DD: It wasn’t until probably my third episode that I really figured it out: I’m Nova’s bouncing board. I’m a corporate lawyer, so I’m smart. I’m already a partner in the firm at my age, so I defy the odds, as she says in the first episode. And I’m having twins without the man because I’m going to get what I want when I want it; I’m not going to wait. Nova appreciates that, and I think Sierra is really there to help tell Nova’s story.

OZ: You also appear in the Lee Daniels series, Star, alongside Queen Latifah. From a fashion perspective, which Queen do you prefer: early ’90s, U.N.I.T.Y., Cross Colours-wearing Queen? Or daytime talk-era, business skirt Queen?

DD: [Laughs and begins to sing aloud] “U.N.I.T.Y!” As a radio personality, part of my show was what we called “Back in the Day Buffet,” so I got to play that one often. [Sings] “Come into my house! Give me body!”

But if you’re asking me which style do I prefer? Listen, it depends on which day it is. Because sometimes I wanna put my wrap on and be like, ‘What?! I dare you!’

OZ: Being that famous could make some people nuts. Do you think you’ll keep it together if you ever have that kind of profile?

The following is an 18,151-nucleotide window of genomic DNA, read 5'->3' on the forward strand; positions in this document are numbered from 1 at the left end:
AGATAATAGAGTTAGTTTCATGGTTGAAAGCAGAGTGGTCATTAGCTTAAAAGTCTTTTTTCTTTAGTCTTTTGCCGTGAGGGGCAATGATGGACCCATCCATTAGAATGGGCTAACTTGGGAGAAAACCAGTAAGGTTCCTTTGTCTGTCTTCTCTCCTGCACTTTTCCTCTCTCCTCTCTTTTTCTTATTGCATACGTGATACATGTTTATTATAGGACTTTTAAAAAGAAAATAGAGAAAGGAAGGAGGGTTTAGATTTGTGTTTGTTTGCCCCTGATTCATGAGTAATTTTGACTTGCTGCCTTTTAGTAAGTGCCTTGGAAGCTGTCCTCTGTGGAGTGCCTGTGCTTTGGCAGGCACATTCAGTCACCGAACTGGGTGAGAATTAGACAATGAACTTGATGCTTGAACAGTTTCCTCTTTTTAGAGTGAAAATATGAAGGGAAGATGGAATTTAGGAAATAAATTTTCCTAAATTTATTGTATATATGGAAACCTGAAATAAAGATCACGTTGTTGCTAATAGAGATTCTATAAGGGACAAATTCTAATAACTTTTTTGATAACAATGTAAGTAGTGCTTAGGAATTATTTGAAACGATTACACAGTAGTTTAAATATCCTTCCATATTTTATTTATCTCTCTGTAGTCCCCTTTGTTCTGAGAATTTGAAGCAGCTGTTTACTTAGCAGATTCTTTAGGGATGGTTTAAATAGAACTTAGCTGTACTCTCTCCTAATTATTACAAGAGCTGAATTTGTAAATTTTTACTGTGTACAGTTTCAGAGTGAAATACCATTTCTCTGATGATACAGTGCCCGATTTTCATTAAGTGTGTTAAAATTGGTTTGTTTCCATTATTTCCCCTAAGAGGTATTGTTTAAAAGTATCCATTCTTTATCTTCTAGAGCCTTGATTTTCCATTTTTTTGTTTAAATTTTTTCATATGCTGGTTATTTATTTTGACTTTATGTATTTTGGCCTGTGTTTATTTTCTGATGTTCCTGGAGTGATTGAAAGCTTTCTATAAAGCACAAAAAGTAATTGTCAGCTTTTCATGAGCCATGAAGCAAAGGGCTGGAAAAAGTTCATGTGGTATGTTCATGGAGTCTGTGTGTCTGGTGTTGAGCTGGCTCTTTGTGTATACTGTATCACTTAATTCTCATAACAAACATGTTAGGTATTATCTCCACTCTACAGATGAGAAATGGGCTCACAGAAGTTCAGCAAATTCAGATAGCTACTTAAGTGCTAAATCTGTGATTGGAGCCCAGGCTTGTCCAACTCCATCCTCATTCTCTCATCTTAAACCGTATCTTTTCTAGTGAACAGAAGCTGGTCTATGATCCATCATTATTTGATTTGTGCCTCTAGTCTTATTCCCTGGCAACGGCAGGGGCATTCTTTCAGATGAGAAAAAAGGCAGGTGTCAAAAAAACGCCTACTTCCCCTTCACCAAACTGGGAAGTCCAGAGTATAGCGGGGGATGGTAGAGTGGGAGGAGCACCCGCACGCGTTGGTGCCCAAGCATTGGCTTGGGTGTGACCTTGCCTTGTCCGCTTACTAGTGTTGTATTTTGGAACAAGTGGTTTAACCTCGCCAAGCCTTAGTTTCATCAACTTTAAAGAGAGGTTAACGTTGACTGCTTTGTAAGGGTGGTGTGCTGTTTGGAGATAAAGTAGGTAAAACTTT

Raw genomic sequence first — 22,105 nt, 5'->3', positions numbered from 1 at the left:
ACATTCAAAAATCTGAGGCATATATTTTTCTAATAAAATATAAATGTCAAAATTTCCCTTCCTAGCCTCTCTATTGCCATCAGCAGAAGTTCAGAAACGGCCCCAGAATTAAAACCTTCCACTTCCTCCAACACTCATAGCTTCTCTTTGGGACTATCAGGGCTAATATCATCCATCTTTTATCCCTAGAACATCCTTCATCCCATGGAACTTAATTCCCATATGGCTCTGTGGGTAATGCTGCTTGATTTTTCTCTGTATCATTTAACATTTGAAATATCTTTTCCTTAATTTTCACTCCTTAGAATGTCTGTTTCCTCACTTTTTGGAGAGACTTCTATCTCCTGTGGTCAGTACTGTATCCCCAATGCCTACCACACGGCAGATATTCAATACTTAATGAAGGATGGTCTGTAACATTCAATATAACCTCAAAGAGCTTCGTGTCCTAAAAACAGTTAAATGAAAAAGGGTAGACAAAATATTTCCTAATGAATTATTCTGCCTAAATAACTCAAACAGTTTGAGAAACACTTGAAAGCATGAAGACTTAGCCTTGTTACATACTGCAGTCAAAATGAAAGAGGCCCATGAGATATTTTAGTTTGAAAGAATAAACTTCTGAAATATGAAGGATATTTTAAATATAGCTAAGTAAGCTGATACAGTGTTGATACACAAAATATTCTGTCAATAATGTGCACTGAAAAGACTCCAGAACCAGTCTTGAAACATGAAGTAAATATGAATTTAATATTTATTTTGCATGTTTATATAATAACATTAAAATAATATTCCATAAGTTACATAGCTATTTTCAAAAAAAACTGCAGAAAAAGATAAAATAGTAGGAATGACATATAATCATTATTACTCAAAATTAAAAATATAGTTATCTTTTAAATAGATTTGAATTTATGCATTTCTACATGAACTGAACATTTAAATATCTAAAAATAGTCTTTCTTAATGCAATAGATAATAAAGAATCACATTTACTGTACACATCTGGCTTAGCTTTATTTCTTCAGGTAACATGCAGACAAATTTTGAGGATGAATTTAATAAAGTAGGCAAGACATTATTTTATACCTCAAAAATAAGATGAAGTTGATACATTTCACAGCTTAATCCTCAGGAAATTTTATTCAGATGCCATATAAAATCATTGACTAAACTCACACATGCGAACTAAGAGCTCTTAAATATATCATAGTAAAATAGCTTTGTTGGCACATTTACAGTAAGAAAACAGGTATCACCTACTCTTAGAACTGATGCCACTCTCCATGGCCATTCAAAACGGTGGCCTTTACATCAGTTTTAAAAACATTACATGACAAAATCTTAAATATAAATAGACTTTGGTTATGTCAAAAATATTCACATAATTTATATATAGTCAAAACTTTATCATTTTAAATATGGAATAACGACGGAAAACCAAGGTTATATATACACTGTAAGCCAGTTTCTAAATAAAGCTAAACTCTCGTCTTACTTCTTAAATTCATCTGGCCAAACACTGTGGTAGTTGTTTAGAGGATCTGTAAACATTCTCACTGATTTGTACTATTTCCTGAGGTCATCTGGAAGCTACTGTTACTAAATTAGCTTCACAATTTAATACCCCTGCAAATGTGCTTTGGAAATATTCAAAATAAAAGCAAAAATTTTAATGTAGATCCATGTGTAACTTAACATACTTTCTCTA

DD: I pray that I don’t [go nuts]. I believe that I won’t. But I understand the possibility. Because I still have to check myself, even now.

OZ: There was a Dave Chappelle interview from years ago in which he was talking about this same subject with regard to Martin Lawrence, after Lawrence was arrested for waving a gun in the middle of the street and yelling, “They’re trying to kill me!” Chappelle’s comment was along the lines of, ‘Celebrities who’ve fought their way to the top, then at some point suffer a mental breakdown, are not weak people. To get to that level, you have to be a strong person. Therefore, something insane has to be happening around them—happening to them— in order to make them act this way.’ His implication was that Hollywood culture can be so twisted and insidious that, over time, it makes many in the spotlight lose their sanity.

DD: When you don’t have your checks and balances in place, ego is a trip. Case in point: I booked 16 projects last year. In the middle of this year, I’m like, I only booked three things! And one of my friends was like, ‘Girl, if you don’t shut up. Yeah, you “only” did that, but you’re working. You’re literally going back to New Orleans next week. You’re getting ready to go to Savannah for a shoot.’